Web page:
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Reforms pledged in Beijing

Reforms pledged in Beijing

But Asian, European promises on fiscal crisis leave questions

BEIJING - Asian and European leaders have made a big effort at a summit in the Chinese capital to show a united front in fighting the global economic crisis, but analysts question if it will translate into quick, firm action as promised.

The leaders of more than 40 countries emerged from two days of talks Sunday pledging to comprehensively reshape the world's financial systemand that concrete steps would be taken at an emergency meeting in Washington next month.

The bold statements from the Asia-Europe Meeting (ASEM) appeared to be a victory for French President Nicolas Sarkozy, who made it clear his main goal in Beijing was to win Asian support for his ambitious financial reform plans.

Sarkozy is looking to completely reshape the global economic structure to replace the Bretton Woods system that has governed international finance since the end of World War II, with the Washington summit to kick off the process.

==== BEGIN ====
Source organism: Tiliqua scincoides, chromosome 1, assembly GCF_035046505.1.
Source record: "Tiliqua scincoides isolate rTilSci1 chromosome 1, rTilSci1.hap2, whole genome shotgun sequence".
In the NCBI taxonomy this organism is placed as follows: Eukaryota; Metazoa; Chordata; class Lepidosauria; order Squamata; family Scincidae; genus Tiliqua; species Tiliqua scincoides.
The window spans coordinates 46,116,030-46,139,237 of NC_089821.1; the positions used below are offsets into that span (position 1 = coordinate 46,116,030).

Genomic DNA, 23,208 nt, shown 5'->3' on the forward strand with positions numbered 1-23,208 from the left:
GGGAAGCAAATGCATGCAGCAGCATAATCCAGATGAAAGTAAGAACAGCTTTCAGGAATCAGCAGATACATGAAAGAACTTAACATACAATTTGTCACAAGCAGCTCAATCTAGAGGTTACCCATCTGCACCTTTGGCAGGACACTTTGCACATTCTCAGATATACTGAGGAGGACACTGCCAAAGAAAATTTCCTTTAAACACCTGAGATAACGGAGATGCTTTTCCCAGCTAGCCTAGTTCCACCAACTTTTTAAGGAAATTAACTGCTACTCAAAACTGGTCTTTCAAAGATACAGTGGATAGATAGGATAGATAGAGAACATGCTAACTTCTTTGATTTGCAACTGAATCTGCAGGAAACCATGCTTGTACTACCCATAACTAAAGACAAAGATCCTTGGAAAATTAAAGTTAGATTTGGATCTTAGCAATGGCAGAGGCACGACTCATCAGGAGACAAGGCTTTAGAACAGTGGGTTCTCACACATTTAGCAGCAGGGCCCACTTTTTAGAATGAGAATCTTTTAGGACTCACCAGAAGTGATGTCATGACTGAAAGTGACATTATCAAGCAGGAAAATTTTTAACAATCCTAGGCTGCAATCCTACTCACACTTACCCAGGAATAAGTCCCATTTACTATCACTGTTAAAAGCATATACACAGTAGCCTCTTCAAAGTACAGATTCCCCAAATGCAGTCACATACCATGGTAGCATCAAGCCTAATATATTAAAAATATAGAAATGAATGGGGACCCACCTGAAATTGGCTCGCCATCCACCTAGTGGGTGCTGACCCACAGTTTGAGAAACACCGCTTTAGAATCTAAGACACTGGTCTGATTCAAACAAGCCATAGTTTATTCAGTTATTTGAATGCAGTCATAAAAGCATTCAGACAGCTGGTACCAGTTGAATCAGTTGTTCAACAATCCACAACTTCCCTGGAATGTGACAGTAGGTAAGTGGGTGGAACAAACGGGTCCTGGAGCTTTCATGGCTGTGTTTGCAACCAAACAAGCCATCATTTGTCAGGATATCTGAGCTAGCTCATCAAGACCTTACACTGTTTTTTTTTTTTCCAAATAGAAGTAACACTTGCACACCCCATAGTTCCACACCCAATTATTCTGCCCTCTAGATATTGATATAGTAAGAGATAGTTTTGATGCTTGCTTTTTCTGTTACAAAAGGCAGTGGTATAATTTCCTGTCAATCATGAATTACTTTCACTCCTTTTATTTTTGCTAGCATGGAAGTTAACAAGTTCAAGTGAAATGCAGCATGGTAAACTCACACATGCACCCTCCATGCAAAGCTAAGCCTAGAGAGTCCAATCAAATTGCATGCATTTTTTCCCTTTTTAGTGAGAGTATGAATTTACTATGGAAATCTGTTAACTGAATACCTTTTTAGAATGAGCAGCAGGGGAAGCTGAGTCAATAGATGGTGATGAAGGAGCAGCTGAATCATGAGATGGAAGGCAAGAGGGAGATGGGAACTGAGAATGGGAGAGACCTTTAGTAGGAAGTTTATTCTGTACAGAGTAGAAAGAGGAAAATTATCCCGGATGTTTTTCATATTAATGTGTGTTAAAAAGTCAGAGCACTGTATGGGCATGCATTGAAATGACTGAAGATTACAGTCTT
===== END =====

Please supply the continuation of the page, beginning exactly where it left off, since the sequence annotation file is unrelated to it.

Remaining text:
"The fact that so quickly all the Asian leaders agreed on the principles that we brought to this meeting is a good demonstration of the possibility of reaching a consensus," European Commission chief Jose Manuel Barroso told AFP.

But the statements that emerged out of the ASEM forum appeared to be more a show of unity to a frightened public as the global financial crisis deepens, with no actual firm plans presented, according to some economists and analysts.

"My impression is that there's a lot of warm words but there doesn't seem to have been much move towards any firm coordinated action," said

Mark Williams, a London-based economist with Capital Economics research consultancy.

"I'm sceptical as to whether anything more will emerge in Washington in a couple of weeks' time."

The emergency Washington summit on November 15 will gather the Group of 20, comprising the largest industrialised countries and developing economies, to look at ways to end the worst financial meltdown since the Great Depression. US President George Bush has insisted the tenets of the free market must remain.

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